Friday, September 15, 2006

Lunch in ANA Land

Yesterday, 9-13-06, I had lunch with my ANA counterpart from the court. The court-martial had concluded – see previous posting – and I was talking with the prosecutor about a different case. I knew that they broke for lunch and noon prayers around…come on, take a guess as to when they break for noon prayers and lunch…You’re rignt – noon. As I’m gathering my stuff up to leave, he asked if my interpreter and me would like to join him at the ANA chow hall. Of course I accepted.

I had heard from several people that the flat bread they eat is quite good so I was looking forward to that. My interpreter explained that the meal would consist of rice, a meat dish, salad and fruit. He was correct. Go figure.

As we entered the chow hall I was surprised to see the tables laden with food. I’m so used to going through a line and having someone serve me that to see it all out on the table was a new experience. You just had to find a place to sit.

Big bowls of soup, plates of rice, stacks of flat bread, platters of grapes and apples, bowls of some yellow substance and bowls of some kind of meat that had been stewed in tomatoes and onions. Oh and a plate of plain yogurt. It actually looked pretty good.

We all started with the soup. My interpreter didn’t know what it was made of. The color reminded me of split pea, but not quite as green. It was also a little runnier than split pea would be. It had vegetables in it and it was actually pretty good.

We then started on the main course – rice and meat. I loaded my plate with the long grain rice. Even plain, the rice was good. I added some of the “yellow” stuff to my plate. I still don’t know what it was and my interpreter didn’t know what the translation was. It did have some lentil beans in it. Whatever it was, it was good. I spooned some meat onto my plate. I forgot to ask what it was. It was probably mutton or goat. When I actually got a piece of real meat, it was good. Unfortunately, I got the plate after most everyone had had a chance at it and I had more than one piece of “meat” that when I bit into it, I decided it was not actually meat. A couple of times, rather than spit it out or even try chewing it, I simply swallowed the “tidbit” whole. The yogurt tasted like plain yogurt. They spoon it on their rice and eat it with the other things. Salad completed the main course. Salad for them are sliced tomatoes, cucumbers and red onions in a vinegar type dressing. Tasty.

The flat bread was sitting in stacks on the table and I think it’s considered rude to actually put it on your plate. I was trying to watch to see what everyone else did and not one person put the bread on their plates. They form the bread like you would a corn/flour tortilla and then place it on the hot baking rack. You can tell which side was hot-side down as it was darker than the top.

I made the mistake of eating with my fork. On my plate there was a large spoon and a fork so I naturally thought the spoon was for the soup and the fork for everything else. As I was eating with my fork, my interpreter whispered that it was rude to use the fork. I quickly put it down and continued eating with my spoon. Apparently they use the fork like a knife, since no knife was provided.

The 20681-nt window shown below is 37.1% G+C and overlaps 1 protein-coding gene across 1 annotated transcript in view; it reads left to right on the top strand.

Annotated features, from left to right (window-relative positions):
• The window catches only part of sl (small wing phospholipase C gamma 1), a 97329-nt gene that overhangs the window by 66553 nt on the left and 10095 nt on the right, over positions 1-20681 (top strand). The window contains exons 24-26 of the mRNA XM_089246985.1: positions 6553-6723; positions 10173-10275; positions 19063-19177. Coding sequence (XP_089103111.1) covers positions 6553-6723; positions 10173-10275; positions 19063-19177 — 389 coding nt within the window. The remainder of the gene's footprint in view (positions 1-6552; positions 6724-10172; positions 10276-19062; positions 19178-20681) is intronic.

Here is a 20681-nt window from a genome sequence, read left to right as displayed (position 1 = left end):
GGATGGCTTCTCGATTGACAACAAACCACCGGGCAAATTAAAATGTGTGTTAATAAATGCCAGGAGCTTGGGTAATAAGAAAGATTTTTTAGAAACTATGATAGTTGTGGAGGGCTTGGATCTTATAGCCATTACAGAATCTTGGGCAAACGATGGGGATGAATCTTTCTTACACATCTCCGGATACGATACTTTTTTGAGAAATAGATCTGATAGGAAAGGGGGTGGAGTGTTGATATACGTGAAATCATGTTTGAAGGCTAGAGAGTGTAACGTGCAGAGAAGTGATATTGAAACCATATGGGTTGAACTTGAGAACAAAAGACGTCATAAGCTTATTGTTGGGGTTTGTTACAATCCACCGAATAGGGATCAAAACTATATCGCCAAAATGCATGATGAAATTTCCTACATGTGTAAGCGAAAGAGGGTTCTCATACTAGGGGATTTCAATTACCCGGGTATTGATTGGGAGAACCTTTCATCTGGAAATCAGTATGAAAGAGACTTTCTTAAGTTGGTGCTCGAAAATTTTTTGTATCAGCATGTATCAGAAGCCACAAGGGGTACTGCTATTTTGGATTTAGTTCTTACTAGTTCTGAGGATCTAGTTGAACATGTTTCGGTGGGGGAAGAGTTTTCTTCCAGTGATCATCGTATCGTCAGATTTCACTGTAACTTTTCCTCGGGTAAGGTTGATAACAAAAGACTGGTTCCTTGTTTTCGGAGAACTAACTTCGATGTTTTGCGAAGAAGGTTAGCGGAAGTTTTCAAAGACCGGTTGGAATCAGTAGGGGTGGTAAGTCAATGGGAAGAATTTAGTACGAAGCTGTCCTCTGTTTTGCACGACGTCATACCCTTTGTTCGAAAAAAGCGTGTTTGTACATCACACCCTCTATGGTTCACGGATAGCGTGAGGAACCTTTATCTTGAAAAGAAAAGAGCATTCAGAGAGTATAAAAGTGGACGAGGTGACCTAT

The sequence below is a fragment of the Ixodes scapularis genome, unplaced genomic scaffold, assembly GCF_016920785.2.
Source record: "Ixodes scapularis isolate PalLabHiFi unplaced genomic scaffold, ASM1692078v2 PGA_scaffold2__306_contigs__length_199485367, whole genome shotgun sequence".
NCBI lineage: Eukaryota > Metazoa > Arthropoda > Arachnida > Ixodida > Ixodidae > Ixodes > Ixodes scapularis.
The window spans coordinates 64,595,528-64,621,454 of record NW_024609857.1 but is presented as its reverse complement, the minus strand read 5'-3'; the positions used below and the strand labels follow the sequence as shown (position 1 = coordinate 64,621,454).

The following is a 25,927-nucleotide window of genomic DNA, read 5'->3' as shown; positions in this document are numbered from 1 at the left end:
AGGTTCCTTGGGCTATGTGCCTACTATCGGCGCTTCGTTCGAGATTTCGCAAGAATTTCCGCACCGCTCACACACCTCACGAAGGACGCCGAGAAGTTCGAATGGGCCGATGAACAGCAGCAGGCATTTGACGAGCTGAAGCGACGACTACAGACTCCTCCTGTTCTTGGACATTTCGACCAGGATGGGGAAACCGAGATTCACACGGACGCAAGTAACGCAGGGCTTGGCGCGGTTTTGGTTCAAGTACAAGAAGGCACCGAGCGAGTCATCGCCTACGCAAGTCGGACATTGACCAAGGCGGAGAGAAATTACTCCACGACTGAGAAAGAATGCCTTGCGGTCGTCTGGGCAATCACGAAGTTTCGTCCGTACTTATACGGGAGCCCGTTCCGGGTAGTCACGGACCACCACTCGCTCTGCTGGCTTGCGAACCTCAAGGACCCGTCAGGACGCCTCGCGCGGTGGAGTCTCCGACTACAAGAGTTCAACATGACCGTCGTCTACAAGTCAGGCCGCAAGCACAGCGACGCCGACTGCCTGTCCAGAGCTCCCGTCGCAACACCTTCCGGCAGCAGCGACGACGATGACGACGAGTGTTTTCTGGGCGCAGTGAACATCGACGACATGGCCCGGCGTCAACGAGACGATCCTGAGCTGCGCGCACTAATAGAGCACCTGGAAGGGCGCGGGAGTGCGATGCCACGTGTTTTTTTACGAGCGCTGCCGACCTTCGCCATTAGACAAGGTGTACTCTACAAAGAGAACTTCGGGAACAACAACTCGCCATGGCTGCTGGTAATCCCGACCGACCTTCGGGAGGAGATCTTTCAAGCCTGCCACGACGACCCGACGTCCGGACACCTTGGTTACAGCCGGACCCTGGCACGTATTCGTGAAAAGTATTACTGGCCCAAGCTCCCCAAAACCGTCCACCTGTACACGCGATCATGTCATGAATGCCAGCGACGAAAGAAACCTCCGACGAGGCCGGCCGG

Oh, no napkins. The young soldiers who were sort of acting like waiters, placed large hand towels on the tables. One for every 4-5 men. Those where the napkins. After I watched several men wipe their hands and then pass it on, I decided I’d just wipe my hands on my pants.

For dessert, it was grapes and apples. I’d heard not to eat the fruit as it would have been washed in local water so I decided to pass. They did look delicious though. The men would peel the apples with a knife and then core them. They would then break apart the apple and share the wedges. I really then decided not to eat the apples since they’d been handled by several people before they got to me.

After everyone was done eating, they all made some kind of religious gesture with their hands. It was pretty cool.

I was honored to sit at the General’s table. At the head was the General of the 201st Corps, of which we’re a part. There were the Brigade commanders who are all Generals. The chief judge is a general and I was sitting near him. There were a couple of Colonels, but I think I was the lowest ranking officer at the table. There wasn’t a lot of small talk as I don’t speak Dari or Pashtu and they don’t speak English, but it was still a pleasant experience. Afterwards, the General approached me, shook my hand and said he looked forward to our next meeting. I met him my first day here.

Now that I’ve set up my mentoring schedule that will entail spending the entire day with the court personnel, I may get to eat there at least once a week. I was told to expect the food to react badly with my own internal system, especially the yogurt, but so far, I’m feeling fine. It will be an adventure though.

I thought it would be rude to take pictures of the table so you’ll just have to picture it all in your mind. Maybe next time.

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